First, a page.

Themes of Folk Music of Medinipur
One of the basic and most popular aspects of folklore is the songs associated with childbirth. The Shashti Puja is performed on this day for the well-being of the child. Apart from the various traditional rites which are performed during such an event, there is a night long singing of Shashti Mangal songs that follows. These songs recount the songs narrating the tale of a childless King who was blessed with a beautiful son. The story goes that Shashtidevi in order to fully reveal her power and glory blessed the childless king Mayuradhvaji with a son.
In the wider areas of rural Bengal, there is also a strong unity of feeling which is woven around the legend of Lord Shiva. Here, Lord Shiva is seen as a poor but spiritual cultivator who accepts all the hardships of life with childlike joyousness. The day of Chaitra Sankranti is observed as the day of the marriage between Shiva and Parvati, and is the day of the Gajan Utsav of Shiva. Songs sung during this day present a true and intimate picture of peasant life. The richness of the peasant life and its simple charm is captured in the various songs. One of the popular folk songs of this type is the 'Dhan Bhanar Gan' which is about husking. It is usually sung by a group of three women who imitate the rhythm and movement of body and feet as the husking ram rises and falls.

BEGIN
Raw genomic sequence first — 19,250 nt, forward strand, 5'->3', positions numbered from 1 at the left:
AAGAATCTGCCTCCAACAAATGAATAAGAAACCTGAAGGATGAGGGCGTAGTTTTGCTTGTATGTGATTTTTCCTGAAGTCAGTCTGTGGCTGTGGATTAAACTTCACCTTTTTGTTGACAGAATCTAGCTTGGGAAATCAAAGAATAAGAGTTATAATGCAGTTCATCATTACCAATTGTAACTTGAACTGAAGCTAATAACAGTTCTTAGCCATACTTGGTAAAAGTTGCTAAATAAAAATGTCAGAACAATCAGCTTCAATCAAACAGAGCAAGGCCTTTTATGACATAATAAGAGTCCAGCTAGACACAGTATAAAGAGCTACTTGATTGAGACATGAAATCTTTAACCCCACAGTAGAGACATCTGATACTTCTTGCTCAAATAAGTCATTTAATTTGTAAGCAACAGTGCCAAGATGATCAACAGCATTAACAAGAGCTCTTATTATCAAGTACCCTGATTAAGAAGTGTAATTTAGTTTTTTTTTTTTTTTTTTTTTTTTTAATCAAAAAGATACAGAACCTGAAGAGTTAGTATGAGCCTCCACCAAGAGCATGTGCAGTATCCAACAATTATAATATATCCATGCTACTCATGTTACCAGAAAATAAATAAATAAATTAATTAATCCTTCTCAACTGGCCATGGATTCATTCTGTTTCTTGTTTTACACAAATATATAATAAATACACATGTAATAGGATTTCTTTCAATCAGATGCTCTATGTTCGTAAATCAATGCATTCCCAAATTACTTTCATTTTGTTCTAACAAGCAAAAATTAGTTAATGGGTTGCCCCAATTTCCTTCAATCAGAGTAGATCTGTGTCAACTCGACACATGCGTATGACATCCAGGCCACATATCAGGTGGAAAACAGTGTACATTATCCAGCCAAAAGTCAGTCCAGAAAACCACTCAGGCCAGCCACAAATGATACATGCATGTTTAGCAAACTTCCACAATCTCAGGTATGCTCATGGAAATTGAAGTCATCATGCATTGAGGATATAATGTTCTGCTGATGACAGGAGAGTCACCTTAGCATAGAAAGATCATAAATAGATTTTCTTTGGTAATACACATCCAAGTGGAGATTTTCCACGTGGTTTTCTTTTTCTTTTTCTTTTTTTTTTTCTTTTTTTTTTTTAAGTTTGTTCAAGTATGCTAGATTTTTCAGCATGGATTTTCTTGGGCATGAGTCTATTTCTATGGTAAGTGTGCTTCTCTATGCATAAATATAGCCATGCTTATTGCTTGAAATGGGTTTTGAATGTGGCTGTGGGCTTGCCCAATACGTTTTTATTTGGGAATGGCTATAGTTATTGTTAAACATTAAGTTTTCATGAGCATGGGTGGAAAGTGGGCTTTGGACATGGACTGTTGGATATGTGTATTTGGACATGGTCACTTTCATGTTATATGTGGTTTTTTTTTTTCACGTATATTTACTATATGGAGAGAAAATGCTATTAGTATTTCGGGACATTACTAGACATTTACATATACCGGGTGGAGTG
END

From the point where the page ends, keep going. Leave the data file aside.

Dialect of Folk Music of Medinipur
The Shashtimangal Palas are typically composed in Mednipuria, which is a mix of Bengali language and Oriya language dialects. This language is actually mainly Bengali with rather strong Oriya overtones. On some occasions, the songs are even accompanied by translations in pure Bengali. These folk songs of childbirth are collected from the Brahmin who performs the duties of the rural priest. The date of singing the songs is fixed after 10 betel nuts and a rupee are presented to the leader of the folk singers. The songs commence after traditional homage is paid to the Goddess Durga, Goddess Kali, Goddess Saraswati and Lord Ganesha.
Performance/ Instruments of Folk Music of Medinipur
The songs are generally sung and performed by the women. The songs are accompanied by instruments like Mridanga, Manjira and more recently, the Tabla and the Harmonium. The lines of the songs are first uttered by the leader of the group and these are repeated by the rest in chorus. The songs which are sung during this time are in essence about the entire duration of the pregnancy and a day-to-day account of the queen's condition and desires during this time. In some areas, songs satirising the pregnant woman and her poor helpless husband are sung by 'sangs' or roving jesters. Some portions of the song are unbelievably rich in their graphic descriptions of the joys and fellow-feeling and sympathy with the would-be mother.
In some other songs of the region, one can find a moving description of a father bidding goodbye to his daughter after the marriage ceremony. The songs capture the pain of separation and the apprehensions of the new bride when entering a new life. She is deeply attached to and missing the love and care that surrounded her in her home and wonders if she will get the same in her new household.
This is a brief review of the folk music of Paschim Medinipur District. The songs, like most other folk songs, are an expression of community feeling at the various events of life, and the kind of lifestyle that the rural people live.